What can regulatory bodies do to help implement competency-based medical education?

By: Markku Nousiainen

The implementation of CBME into postgraduate medical education programs is a complex process.  One key element in implementation relates to the role regulatory bodies play – they can either help or hinder attempts at introducing new CBME-based curricula, assessment, and feedback practices.  This blog post relates to a paper that my colleagues and I recently published on the topic1 – I think it’s quite relevant considering the continued push many programs have in trying to implement CBME into their training programs.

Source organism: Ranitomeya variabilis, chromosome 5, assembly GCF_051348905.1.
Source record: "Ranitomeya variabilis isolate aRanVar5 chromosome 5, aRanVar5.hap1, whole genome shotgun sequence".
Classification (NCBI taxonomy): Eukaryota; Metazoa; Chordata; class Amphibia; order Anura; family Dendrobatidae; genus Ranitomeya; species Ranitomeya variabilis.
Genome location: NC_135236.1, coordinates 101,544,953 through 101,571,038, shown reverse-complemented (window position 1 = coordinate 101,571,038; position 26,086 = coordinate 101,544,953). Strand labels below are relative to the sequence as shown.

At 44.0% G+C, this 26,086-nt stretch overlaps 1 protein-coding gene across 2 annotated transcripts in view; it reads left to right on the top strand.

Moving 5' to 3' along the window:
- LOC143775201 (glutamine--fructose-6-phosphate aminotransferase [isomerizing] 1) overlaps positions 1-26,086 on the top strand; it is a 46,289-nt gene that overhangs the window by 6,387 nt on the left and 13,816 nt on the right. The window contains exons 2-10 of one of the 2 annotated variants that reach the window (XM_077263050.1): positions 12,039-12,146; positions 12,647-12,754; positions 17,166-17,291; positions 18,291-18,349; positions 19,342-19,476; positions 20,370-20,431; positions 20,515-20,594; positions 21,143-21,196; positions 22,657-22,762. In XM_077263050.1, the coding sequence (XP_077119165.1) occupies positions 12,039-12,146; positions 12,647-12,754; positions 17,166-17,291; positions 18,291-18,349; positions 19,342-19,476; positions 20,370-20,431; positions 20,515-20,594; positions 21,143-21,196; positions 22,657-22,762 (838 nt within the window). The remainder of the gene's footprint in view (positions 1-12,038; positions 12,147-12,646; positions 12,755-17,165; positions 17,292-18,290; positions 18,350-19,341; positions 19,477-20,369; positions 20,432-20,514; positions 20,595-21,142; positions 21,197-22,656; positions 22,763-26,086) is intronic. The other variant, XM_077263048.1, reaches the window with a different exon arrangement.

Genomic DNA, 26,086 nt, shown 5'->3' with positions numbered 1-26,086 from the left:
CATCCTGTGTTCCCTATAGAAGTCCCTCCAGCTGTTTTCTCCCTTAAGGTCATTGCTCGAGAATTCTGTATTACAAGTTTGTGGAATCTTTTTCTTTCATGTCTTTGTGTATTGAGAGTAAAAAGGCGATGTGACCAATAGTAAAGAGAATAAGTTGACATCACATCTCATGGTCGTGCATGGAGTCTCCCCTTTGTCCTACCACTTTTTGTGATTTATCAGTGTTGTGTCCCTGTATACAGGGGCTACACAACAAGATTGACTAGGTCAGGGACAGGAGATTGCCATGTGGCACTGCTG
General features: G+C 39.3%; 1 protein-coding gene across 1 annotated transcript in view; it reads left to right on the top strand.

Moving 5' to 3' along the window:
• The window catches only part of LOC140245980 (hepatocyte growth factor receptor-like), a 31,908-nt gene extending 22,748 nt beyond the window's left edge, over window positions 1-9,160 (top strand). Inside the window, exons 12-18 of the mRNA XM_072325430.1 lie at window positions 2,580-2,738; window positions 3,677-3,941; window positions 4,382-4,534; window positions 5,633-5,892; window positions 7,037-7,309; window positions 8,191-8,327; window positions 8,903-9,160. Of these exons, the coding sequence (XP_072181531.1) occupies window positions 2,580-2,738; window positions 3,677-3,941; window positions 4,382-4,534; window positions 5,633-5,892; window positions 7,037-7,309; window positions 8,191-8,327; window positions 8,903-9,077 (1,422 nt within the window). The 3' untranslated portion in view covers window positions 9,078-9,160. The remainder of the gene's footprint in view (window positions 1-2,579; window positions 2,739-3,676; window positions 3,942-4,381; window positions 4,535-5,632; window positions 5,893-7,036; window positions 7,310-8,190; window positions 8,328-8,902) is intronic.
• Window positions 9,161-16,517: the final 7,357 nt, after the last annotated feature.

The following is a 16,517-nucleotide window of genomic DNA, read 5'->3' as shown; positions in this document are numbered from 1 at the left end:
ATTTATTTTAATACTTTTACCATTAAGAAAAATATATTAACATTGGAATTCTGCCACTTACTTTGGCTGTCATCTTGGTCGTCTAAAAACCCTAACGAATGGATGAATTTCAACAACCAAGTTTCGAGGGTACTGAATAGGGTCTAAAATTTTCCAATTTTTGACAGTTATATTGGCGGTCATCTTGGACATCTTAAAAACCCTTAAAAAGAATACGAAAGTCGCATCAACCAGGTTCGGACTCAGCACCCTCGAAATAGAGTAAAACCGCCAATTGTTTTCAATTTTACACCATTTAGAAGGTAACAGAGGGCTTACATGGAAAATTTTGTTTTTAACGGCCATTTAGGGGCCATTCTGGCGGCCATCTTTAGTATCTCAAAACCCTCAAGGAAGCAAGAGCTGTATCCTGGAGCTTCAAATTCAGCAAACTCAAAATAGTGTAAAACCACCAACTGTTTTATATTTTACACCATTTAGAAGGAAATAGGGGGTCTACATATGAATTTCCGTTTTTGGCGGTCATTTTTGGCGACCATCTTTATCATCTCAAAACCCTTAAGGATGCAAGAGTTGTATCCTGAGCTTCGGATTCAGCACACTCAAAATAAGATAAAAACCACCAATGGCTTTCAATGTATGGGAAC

Regulatory bodies can be defined as those authoritative bodies responsible for ensuring program quality (e.g., accreditors), granting legal access to practice (e.g., licensing/physician registration bodies), and granting operational access to practice (e.g., institutional credentialing bodies, medical specialty boards).  Multiple regulatory bodies exist at several levels (regional and national) to ensure that their members practice at an accepted standard of proficiency.  In general, the goals of these regulatory bodies are to ensure that common standards of training occur in graduate medical education programs, that practicing physicians demonstrate adherence to standards of patient care, and that physicians who are not practicing with the accepted standard of care are identified, rehabilitated and possibly removed from practice.  Despite these goals, regulatory bodies often exist in complex systems, operating in independent silos due to the fact that they focus on regulating certain aspects of a medical professional’s practice and not others.  In addition, the policies and procedures used by these bodies to govern were both developed and applied in curricular models of medical education that largely preceded CBME.  As such, even though some regulatory bodies may support the implementation of CBME in their jurisdictions, they may not be able to facilitate the ease of its implementation.